Online presentations have been the exception rather than the rule for most business presentations. But as of last week, nearly every business professional in the US is now working remotely at least part of the time and will more likely to be called upon to create and deliver presentations via an online video conference. They may become the norm.
The primary virtue of an online presentation (“virtual presentation”) is the ability to reach a broader and more widely disbursed audience, including business audiences now sequestered in their homes. But it’s a common mistake is to think of the content and performance of a virtual presentations as:
- Always an effective substitute for a classic, live and in-person presentation (“classic presentation”).
- Essentially, the same presentation in either case.
- Ultimately, just a somewhat truncated version of a classic presentation, or “presentation lite.”
virtual presentations are generally asynchronous in terms of space and are either synchronous or asynchronous in terms of time. They’re best suited to content focused on easily accessible ideas with straightforward implementation, like day-to-day operations and minor tactical changes. And the virtual aspects of the presentation affect performance in subtle but profound ways.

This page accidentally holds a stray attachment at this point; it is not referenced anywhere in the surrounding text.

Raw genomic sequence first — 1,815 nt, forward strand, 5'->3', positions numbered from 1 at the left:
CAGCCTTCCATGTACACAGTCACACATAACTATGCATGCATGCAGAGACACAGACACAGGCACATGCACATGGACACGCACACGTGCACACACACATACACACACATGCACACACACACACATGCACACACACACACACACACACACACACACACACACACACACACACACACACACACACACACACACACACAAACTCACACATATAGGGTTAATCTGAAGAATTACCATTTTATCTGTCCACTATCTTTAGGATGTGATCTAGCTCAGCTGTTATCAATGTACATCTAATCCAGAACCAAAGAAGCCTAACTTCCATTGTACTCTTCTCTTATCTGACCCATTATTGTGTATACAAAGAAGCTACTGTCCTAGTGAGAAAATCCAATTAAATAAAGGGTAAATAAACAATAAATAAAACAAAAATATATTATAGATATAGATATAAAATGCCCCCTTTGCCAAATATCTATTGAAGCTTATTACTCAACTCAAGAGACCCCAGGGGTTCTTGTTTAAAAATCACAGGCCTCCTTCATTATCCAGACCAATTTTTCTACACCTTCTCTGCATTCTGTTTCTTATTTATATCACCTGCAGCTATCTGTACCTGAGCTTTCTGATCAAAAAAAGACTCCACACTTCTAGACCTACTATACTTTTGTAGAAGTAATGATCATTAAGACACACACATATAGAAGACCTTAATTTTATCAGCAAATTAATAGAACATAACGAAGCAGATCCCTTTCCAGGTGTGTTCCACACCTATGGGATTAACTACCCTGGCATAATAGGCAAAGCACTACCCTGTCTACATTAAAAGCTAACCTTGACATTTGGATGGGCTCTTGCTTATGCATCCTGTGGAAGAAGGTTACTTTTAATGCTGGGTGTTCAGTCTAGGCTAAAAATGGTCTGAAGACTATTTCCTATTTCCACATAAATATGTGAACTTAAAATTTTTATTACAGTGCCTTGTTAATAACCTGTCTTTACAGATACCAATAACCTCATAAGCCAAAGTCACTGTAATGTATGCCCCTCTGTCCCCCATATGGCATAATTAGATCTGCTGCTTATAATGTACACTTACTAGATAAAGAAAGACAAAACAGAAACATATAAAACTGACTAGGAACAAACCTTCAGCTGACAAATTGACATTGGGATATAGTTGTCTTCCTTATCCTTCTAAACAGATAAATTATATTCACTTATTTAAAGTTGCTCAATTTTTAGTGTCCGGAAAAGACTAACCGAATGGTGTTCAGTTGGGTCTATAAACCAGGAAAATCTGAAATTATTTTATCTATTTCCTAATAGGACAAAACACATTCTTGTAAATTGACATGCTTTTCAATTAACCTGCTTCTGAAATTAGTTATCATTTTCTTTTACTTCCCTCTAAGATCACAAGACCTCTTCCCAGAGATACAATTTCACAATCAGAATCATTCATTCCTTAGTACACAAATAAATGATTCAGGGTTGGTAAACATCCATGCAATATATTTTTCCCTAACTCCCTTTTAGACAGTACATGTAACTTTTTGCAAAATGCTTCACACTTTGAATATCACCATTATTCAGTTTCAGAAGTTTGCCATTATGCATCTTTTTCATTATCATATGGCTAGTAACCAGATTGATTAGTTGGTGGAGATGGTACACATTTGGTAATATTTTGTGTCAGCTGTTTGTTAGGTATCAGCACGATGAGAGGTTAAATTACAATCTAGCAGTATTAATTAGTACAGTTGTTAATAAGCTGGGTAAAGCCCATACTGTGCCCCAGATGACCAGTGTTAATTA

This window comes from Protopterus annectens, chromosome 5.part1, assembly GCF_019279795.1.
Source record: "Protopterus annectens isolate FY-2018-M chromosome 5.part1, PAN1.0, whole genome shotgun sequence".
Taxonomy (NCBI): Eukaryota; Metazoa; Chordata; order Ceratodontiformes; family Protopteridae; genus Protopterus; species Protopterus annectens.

1. Welcome to the multiverse
A Classic Presentation is a shared event that happens in real-time and space. A virtual presentation happens in many spaces. It’s a patchwork of the unique spaces occupied by the presenter and each member of the audience.
People can only enter this virtual network of spaces if they have access to a common technology platform. But the devices, connectivity, and ambient environment of each member of the audience are not common. Each device, connection, and the environment will vary greatly in terms of the experience they offer and so, each member of the audience will have a unique experience of the presentation.
The presenter is, in effect, creating windows into the many different universes occupied by each member of the audience. The goal is reach beyond “Can everyone hear me? Does everyone see my desktop?” to capture the attention of each audience member and draw them in through that window. That is the obligation of the presenter.
The presenter must go beyond the logistics of access: launching an app, log-in, navigation, activating your mic (and/or camera), etc. to knowing how to use the technology as an effective communications medium. It’s how you apply the technology to break through the noise in all those remote spaces that is key. The presenter can’t assume peaceful and orderly environments (whose dog is that barking in the background?) where the attention of each audience member is focused exclusively on the presentation.
It‘s hard for the presenter to take ownership of spaces like this. But mastery of the technology is how we begin to take ownership of this space. It’s the skillful use of this technology that demonstrates our managerial competence.
2. It’s all about the voice